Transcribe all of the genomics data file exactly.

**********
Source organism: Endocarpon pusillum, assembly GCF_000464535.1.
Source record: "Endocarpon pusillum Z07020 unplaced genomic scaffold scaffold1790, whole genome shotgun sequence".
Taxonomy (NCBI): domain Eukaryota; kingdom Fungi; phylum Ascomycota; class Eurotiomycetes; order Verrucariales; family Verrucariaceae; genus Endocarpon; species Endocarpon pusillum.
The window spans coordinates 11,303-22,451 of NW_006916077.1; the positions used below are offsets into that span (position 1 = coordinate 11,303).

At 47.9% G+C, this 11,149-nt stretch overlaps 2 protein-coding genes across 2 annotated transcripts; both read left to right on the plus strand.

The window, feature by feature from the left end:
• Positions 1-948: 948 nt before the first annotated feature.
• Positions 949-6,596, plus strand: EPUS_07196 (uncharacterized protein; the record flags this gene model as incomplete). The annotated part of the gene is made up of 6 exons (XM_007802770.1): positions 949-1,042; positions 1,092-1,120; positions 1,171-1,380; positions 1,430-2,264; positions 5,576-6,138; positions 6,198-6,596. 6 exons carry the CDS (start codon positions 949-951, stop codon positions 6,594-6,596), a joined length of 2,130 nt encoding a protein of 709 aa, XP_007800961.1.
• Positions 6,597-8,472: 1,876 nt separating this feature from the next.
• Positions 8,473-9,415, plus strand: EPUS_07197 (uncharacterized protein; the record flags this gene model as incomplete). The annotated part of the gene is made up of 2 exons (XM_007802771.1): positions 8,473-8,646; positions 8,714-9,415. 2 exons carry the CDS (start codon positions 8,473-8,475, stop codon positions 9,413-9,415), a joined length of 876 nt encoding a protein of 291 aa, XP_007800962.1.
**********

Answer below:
Source organism: Endocarpon pusillum, assembly GCF_000464535.1.
Source record: "Endocarpon pusillum Z07020 unplaced genomic scaffold scaffold1790, whole genome shotgun sequence".
Taxonomy (NCBI): domain Eukaryota; kingdom Fungi; phylum Ascomycota; class Eurotiomycetes; order Verrucariales; family Verrucariaceae; genus Endocarpon; species Endocarpon pusillum.
The window spans coordinates 11,303-22,451 of NW_006916077.1; the positions used below are offsets into that span (position 1 = coordinate 11,303).

At 47.9% G+C, this 11,149-nt stretch overlaps 2 protein-coding genes across 2 annotated transcripts; both read left to right on the plus strand.

The window, feature by feature from the left end:
• Positions 1-948: 948 nt before the first annotated feature.
• Positions 949-6,596, plus strand: EPUS_07196 (uncharacterized protein; the record flags this gene model as incomplete). The annotated part of the gene is made up of 6 exons (XM_007802770.1): positions 949-1,042; positions 1,092-1,120; positions 1,171-1,380; positions 1,430-2,264; positions 5,576-6,138; positions 6,198-6,596. 6 exons carry the CDS (start codon positions 949-951, stop codon positions 6,594-6,596), a joined length of 2,130 nt encoding a protein of 709 aa, XP_007800961.1.
• Positions 6,597-8,472: 1,876 nt separating this feature from the next.
• Positions 8,473-9,415, plus strand: EPUS_07197 (uncharacterized protein; the record flags this gene model as incomplete). The annotated part of the gene is made up of 2 exons (XM_007802771.1): positions 8,473-8,646; positions 8,714-9,415. 2 exons carry the CDS (start codon positions 8,473-8,475, stop codon positions 9,413-9,415), a joined length of 876 nt encoding a protein of 291 aa, XP_007800962.1.